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In vitro digestion and fermentation characteristics of canola co-products simulate their digestion in the pig intestine

Published online by Cambridge University Press:  24 November 2015

T. A. Woyengo
Affiliation:
Department of Agricultural, Food and Nutritional Science, University of Alberta, Edmonton AB T6G 2P5, Canada
R. Jha
Affiliation:
Department of Agricultural, Food and Nutritional Science, University of Alberta, Edmonton AB T6G 2P5, Canada Department of Human Nutrition, Food and Animal Sciences, University of Hawaii at Manoa, Honolulu, HI 96822, USA
E. Beltranena
Affiliation:
Department of Agricultural, Food and Nutritional Science, University of Alberta, Edmonton AB T6G 2P5, Canada Alberta Agriculture and Rural Development, Edmonton, AB T6H 5T6, Canada
R. T. Zijlstra*
Affiliation:
Department of Agricultural, Food and Nutritional Science, University of Alberta, Edmonton AB T6G 2P5, Canada
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Abstract

Canola co-products are sources of amino acid and energy in pig feeds, but their fermentation characteristics in the pig intestine are unknown. Thus, we determined the in vitro fermentation characteristics of the canola co-products Brassica juncea solvent-extracted canola meal (JSECM), Brassica napus solvent-extracted canola meal (NSECM), B. napus expeller-pressed canola meal (NEPCM) and B. napus cold-pressed canola cake (NCPCC) in comparison with soybean meal (SBM). Samples were hydrolysed in two steps using pepsin and pancreatin. Subsequently, residues were incubated in a buffer solution with fresh pig faeces as inocula for 72 h to measure gas production. Concentration of volatile fatty acids (VFA) per gram of dry matter (DM) of feedstuff was measured in fermented solutions. Apparent ileal digestibility (AID) and apparent hindgut fermentation (AHF) of gross energy (GE) for feedstuffs were obtained from pigs fed the same feedstuffs. On DM basis, SBM, JSECM, NSECM, NEPCM and NCPCC contained 15, 19, 22, 117 and 231 g/kg ether extract; and 85, 223, 306, 208 and 176 g/kg NDF, respectively. In vitro digestibility of DM (IVDDM) of SBM (82.3%) was greater (P<0.05) than that of JSECM (68.5%), NSECM (63.4%), NEPCM (67.5%) or NCPCC (69.8%). The JSECM had greater (P<0.05) IVDDM than NSECM. The IVDDM for NSECM was lower (P<0.05) than that for NEPCM, which was lower (P<0.05) than that for NCPCC. Similarly, AID of GE was greatest for SBM followed by NCPCC, JSECM, NEPCM and then NSECM. Total VFA production for SBM (0.73 mmol/g) was lower (P<0.05) than that of JSECM (1.38 mmol/g) or NSECM (1.05 mmol/g), but not different from that of NEPCM (0.80 mmol/g) and NCPCC (0.62 mmol/g). Total VFA production of JSECM was greater (P<0.05) than that of NSECM. Total VFA production of NSECM was greater (P<0.05) than that of NEPCM or NCPCC, which differed (P<0.05). The ranking of feedstuffs for total VFA production was similar to AHF of GE. In conclusion, in vitro fermentation characteristics of canola co-products and SBM simulated their fermentation in the small and large intestine of pigs, respectively. The 30% greater VFA production for JSECM than NSECM due to lower lignified fibre of JSECM indicates that fermentation characteristics differ between canola species. The NSECM had the highest fermentability followed by NEPCM and then NCPCC, indicating that fat in canola co-products can limit their fermentability in the hindgut.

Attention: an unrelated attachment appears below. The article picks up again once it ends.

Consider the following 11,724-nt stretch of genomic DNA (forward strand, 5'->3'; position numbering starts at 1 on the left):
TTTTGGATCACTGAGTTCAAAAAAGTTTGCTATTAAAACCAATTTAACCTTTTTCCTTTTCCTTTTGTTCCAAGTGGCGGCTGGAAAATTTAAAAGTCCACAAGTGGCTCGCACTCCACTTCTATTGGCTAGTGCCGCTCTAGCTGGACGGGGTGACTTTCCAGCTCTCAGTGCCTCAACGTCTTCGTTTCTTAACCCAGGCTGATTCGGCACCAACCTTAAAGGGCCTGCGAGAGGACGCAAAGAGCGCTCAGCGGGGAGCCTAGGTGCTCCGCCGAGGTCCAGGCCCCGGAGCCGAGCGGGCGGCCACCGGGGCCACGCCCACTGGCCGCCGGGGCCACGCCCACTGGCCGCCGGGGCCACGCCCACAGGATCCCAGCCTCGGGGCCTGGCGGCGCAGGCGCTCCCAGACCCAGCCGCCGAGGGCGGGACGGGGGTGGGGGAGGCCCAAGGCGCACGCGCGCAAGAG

Type
Research Article
Copyright
© The Animal Consortium 2015 

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